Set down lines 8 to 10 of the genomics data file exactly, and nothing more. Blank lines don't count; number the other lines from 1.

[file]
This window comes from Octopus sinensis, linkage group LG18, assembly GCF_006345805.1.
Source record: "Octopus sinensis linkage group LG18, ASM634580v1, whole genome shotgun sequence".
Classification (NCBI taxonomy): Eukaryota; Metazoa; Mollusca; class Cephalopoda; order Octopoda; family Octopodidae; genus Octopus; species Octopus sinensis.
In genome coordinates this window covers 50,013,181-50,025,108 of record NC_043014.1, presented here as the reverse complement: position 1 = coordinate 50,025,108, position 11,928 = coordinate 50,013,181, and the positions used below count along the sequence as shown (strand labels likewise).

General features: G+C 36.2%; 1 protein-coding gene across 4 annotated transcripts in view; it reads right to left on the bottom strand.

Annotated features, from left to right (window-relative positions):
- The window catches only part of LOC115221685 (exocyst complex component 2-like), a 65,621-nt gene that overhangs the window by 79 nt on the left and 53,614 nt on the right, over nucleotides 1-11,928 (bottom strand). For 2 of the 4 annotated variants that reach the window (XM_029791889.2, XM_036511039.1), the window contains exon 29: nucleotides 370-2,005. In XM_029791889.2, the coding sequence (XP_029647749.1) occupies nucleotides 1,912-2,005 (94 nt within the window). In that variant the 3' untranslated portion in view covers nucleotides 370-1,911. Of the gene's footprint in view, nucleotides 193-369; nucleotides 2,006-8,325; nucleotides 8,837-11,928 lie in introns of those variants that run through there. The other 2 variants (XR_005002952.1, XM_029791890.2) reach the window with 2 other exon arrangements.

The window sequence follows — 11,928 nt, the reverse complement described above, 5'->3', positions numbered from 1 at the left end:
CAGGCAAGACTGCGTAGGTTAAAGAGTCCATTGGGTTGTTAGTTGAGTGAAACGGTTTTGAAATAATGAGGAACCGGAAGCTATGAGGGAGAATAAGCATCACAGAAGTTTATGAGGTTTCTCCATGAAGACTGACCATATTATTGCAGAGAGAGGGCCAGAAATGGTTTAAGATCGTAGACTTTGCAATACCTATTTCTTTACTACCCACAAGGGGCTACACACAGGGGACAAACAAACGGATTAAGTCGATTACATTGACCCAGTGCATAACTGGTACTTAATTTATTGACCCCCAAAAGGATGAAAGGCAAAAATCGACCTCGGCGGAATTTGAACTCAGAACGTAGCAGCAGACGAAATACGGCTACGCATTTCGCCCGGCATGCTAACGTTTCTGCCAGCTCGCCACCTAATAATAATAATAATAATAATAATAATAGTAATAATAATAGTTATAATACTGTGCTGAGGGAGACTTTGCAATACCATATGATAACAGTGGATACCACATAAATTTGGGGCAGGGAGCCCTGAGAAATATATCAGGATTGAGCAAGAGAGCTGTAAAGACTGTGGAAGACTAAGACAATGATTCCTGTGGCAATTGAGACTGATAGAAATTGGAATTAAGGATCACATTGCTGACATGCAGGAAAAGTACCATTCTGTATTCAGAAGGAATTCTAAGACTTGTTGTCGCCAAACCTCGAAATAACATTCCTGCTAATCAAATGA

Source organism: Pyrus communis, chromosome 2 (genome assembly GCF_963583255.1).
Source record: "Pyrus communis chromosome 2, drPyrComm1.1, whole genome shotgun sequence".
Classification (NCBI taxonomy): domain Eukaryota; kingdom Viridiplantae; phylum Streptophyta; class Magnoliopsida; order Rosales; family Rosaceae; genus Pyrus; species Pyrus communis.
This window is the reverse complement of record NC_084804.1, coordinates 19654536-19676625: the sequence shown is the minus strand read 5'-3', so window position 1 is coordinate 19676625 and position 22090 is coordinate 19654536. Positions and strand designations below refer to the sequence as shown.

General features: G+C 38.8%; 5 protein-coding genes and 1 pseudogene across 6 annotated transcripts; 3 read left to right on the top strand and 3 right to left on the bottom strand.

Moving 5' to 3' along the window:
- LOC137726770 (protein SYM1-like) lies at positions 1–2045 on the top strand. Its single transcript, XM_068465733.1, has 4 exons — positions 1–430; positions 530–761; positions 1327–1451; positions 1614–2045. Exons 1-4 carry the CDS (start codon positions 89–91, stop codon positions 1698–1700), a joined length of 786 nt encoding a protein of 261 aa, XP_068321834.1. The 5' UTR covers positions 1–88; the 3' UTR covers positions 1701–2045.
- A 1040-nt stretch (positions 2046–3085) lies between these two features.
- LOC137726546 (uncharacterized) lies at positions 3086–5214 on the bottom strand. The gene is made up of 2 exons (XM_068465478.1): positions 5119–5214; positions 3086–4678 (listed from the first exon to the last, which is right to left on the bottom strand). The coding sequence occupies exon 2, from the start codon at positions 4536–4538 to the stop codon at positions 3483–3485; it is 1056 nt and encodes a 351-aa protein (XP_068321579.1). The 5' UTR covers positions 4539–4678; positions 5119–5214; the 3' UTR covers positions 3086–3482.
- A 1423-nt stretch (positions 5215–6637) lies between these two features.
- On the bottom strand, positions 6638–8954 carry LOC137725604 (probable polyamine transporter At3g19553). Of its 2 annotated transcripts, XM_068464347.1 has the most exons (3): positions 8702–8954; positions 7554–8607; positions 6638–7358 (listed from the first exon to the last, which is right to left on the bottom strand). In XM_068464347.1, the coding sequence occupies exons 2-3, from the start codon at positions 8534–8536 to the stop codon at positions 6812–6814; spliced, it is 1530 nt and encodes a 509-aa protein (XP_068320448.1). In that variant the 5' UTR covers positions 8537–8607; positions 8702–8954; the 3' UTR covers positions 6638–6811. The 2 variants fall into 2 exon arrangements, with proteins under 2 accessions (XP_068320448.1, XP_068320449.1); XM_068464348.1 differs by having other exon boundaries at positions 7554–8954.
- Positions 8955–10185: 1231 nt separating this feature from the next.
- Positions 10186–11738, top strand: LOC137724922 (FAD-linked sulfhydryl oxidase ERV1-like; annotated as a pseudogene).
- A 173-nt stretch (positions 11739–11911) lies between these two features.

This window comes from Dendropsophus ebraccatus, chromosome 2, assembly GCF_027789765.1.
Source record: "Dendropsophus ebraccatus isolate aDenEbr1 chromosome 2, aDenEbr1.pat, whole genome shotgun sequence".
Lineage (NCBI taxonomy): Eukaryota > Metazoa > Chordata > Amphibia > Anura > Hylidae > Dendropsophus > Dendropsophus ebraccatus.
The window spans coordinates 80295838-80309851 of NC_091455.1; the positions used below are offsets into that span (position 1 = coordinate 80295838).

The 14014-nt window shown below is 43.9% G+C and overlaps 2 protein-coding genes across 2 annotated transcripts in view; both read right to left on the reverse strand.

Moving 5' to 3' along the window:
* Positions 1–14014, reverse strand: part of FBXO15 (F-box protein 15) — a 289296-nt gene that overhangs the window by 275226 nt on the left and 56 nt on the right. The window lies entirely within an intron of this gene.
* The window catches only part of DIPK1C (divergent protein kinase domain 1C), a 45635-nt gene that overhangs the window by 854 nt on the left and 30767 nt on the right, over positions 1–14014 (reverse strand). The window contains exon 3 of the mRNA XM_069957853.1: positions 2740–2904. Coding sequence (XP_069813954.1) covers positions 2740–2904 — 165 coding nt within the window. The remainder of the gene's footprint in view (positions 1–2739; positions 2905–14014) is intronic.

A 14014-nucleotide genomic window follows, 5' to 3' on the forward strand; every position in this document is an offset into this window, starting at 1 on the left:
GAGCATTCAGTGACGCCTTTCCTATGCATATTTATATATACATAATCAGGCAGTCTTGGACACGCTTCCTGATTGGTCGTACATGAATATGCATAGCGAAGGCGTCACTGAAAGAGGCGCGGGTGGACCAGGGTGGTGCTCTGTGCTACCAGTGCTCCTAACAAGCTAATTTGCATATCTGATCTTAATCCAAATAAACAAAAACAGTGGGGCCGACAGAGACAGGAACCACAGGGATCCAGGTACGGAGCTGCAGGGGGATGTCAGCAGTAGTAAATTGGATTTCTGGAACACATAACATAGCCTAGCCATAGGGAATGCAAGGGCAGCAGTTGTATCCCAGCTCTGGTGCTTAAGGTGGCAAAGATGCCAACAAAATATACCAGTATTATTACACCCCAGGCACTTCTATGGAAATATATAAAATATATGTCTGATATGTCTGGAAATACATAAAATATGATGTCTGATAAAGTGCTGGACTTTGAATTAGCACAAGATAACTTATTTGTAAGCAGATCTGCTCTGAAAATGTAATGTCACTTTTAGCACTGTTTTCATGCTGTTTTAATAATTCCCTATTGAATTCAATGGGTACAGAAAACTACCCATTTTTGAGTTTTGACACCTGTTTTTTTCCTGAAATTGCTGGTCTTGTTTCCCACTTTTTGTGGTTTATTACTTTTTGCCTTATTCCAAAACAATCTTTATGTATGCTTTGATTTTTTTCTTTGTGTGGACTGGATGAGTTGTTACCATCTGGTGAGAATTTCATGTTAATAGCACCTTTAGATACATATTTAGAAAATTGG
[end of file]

The window sequence follows — 11,928 nt, the reverse complement described above, 5'->3', positions numbered from 1 at the left end:
CAGGCAAGACTGCGTAGGTTAAAGAGTCCATTGGGTTGTTAGTTGAGTGAAACGGTTTTGAAATAATGAGGAACCGGAAGCTATGAGGGAGAATAAGCATCACAGAAGTTTATGAGGTTTCTCCATGAAGACTGACCATATTATTGCAGAGAGAGGGCCAGAAATGGTTTAAGATCGTAGACTTTGCAATACCTATTTCTTTACTACCCACAAGGGGCTACACACAGGGGACAAACAAACGGATTAAGTCGATTACATTGACCCAGTGCATAACTGGTACTTAATTTATTGACCCCCAAAAGGATGAAAGGCAAAAATCGACCTCGGCGGAATTTGAACTCAGAACGTAGCAGCAGACGAAATACGGCTACGCATTTCGCCCGGCATGCTAACGTTTCTGCCAGCTCGCCACCTAATAATAATAATAATAATAATAATAATAGTAATAATAATAGTTATAATACTGTGCTGAGGGAGACTTTGCAATACCATATGATAACAGTGGATACCACATAAATTTGGGGCAGGGAGCCCTGAGAAATATATCAGGATTGAGCAAGAGAGCTGTAAAGACTGTGGAAGACTAAGACAATGATTCCTGTGGCAATTGAGACTGATAGAAATTGGAATTAAGGATCACATTGCTGACATGCAGGAAAAGTACCATTCTGTATTCAGAAGGAATTCTAAGACTTGTTGTCGCCAAACCTCGAAATAACATTCCTGCTAATCAAATGA

Source organism: Pyrus communis, chromosome 2 (genome assembly GCF_963583255.1).